Netflix’s Pray Away is a collaboration of stories and journeys of people whose voices need to be heard in today’s day and age.
Pray Away is a documentary that takes a turn towards the emotional and complex nature of the Ex-Gay movement. It brings forth the intimate stories behind the curtains of conversion therapy, restraining movements, and reveals the ugly and hurtful truth behind the struggles of thousands.
The new Netflix documentary focuses on the identity crisis of every person in the documentary and their constant battle with themselves and society to just fit in. It demasks Exodus International, the largest and the most controversial conversion therapy organization in the world, and its tumbling impact on today’s world.
Exodus International began as a Bible study in the 1970s, where five men came together to help each other leave behind their “homosexual lifestyle.” They received 25000 letters from people all over looking for some relief themselves and that led to the formation of Exodus international.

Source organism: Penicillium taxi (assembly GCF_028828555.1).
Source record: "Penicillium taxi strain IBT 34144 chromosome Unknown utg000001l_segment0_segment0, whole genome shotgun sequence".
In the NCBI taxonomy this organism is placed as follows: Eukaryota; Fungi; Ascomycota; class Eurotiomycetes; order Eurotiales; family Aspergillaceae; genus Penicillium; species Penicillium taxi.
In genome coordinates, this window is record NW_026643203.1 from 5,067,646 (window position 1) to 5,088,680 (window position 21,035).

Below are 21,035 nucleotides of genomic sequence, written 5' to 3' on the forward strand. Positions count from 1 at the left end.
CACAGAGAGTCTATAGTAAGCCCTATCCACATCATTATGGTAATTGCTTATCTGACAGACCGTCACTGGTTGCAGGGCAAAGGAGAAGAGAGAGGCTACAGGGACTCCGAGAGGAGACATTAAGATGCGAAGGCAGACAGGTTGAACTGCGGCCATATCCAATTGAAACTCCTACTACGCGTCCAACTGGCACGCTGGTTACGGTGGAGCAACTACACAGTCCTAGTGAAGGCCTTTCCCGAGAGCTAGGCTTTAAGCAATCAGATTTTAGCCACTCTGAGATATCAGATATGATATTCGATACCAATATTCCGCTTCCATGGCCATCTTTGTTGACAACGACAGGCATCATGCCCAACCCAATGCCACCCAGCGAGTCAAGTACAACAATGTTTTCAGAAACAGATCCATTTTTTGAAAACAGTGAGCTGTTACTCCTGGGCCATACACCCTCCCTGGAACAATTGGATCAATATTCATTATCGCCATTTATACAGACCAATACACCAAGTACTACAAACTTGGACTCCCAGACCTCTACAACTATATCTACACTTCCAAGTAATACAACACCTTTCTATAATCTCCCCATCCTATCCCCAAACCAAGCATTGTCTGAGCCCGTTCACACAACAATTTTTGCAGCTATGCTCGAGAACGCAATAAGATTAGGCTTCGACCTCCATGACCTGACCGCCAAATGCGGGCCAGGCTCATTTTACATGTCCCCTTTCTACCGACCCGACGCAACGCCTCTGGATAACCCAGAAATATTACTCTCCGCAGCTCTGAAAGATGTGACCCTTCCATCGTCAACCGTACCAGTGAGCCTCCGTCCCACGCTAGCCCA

After that, the leaders of Exodus international started preaching for the ex-gay movement. They encouraged people to refrain from pursuing same-sex relationships and to eliminate their homosexual desires and transfer towards heterosexual desires. Usually, these changes led individuals to enter into heterosexual marriages or they abstained from acting on their desires and became celibate.
These conversion therapies attracted a myriad of people to their doors, where they popularized the idea that it was possible and preferable to change your sexual orientation.
“The movement provides this very dark but very appealing sense of hope to people who are suffering, and shining a light on that felt key to understand the movement.”